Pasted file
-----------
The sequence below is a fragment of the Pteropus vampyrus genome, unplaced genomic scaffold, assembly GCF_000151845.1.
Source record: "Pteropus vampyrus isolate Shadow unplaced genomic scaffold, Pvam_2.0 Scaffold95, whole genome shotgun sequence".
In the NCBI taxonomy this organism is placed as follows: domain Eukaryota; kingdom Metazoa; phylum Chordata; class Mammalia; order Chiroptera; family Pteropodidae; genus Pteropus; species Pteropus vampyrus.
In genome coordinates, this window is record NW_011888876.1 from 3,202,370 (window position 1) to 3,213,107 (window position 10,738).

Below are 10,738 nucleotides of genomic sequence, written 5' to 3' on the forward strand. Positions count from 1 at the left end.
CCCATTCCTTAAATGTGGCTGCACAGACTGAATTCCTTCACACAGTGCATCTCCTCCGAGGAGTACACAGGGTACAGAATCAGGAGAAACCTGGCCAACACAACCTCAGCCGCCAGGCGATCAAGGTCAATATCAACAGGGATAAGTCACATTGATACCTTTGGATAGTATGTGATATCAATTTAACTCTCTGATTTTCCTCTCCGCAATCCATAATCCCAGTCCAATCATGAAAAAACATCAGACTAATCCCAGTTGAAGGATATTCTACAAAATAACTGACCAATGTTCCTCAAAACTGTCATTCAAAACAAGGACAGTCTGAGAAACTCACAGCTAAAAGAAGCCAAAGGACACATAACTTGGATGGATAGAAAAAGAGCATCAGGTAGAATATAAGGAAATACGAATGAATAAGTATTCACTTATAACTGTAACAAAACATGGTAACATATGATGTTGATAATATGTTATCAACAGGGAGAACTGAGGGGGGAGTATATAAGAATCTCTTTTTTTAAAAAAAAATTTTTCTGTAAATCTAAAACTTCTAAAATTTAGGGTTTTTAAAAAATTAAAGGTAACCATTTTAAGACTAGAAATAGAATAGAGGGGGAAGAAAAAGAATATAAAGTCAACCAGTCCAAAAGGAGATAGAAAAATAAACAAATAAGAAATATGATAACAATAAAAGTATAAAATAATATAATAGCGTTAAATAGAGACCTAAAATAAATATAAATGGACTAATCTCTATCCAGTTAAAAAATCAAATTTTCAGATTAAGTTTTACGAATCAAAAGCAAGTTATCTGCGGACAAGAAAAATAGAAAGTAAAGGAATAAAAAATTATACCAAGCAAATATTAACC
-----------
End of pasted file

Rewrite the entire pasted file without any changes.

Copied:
The sequence below is a fragment of the Pteropus vampyrus genome, unplaced genomic scaffold, assembly GCF_000151845.1.
Source record: "Pteropus vampyrus isolate Shadow unplaced genomic scaffold, Pvam_2.0 Scaffold95, whole genome shotgun sequence".
In the NCBI taxonomy this organism is placed as follows: domain Eukaryota; kingdom Metazoa; phylum Chordata; class Mammalia; order Chiroptera; family Pteropodidae; genus Pteropus; species Pteropus vampyrus.
In genome coordinates, this window is record NW_011888876.1 from 3,202,370 (window position 1) to 3,213,107 (window position 10,738).

Below are 10,738 nucleotides of genomic sequence, written 5' to 3' on the forward strand. Positions count from 1 at the left end.
CCCATTCCTTAAATGTGGCTGCACAGACTGAATTCCTTCACACAGTGCATCTCCTCCGAGGAGTACACAGGGTACAGAATCAGGAGAAACCTGGCCAACACAACCTCAGCCGCCAGGCGATCAAGGTCAATATCAACAGGGATAAGTCACATTGATACCTTTGGATAGTATGTGATATCAATTTAACTCTCTGATTTTCCTCTCCGCAATCCATAATCCCAGTCCAATCATGAAAAAACATCAGACTAATCCCAGTTGAAGGATATTCTACAAAATAACTGACCAATGTTCCTCAAAACTGTCATTCAAAACAAGGACAGTCTGAGAAACTCACAGCTAAAAGAAGCCAAAGGACACATAACTTGGATGGATAGAAAAAGAGCATCAGGTAGAATATAAGGAAATACGAATGAATAAGTATTCACTTATAACTGTAACAAAACATGGTAACATATGATGTTGATAATATGTTATCAACAGGGAGAACTGAGGGGGGAGTATATAAGAATCTCTTTTTTTAAAAAAAAATTTTTCTGTAAATCTAAAACTTCTAAAATTTAGGGTTTTTAAAAAATTAAAGGTAACCATTTTAAGACTAGAAATAGAATAGAGGGGGAAGAAAAAGAATATAAAGTCAACCAGTCCAAAAGGAGATAGAAAAATAAACAAATAAGAAATATGATAACAATAAAAGTATAAAATAATATAATAGCGTTAAATAGAGACCTAAAATAAATATAAATGGACTAATCTCTATCCAGTTAAAAAATCAAATTTTCAGATTAAGTTTTACGAATCAAAAGCAAGTTATCTGCGGACAAGAAAAATAGAAAGTAAAGGAATAAAAAATTATACCAAGCAAATATTAACC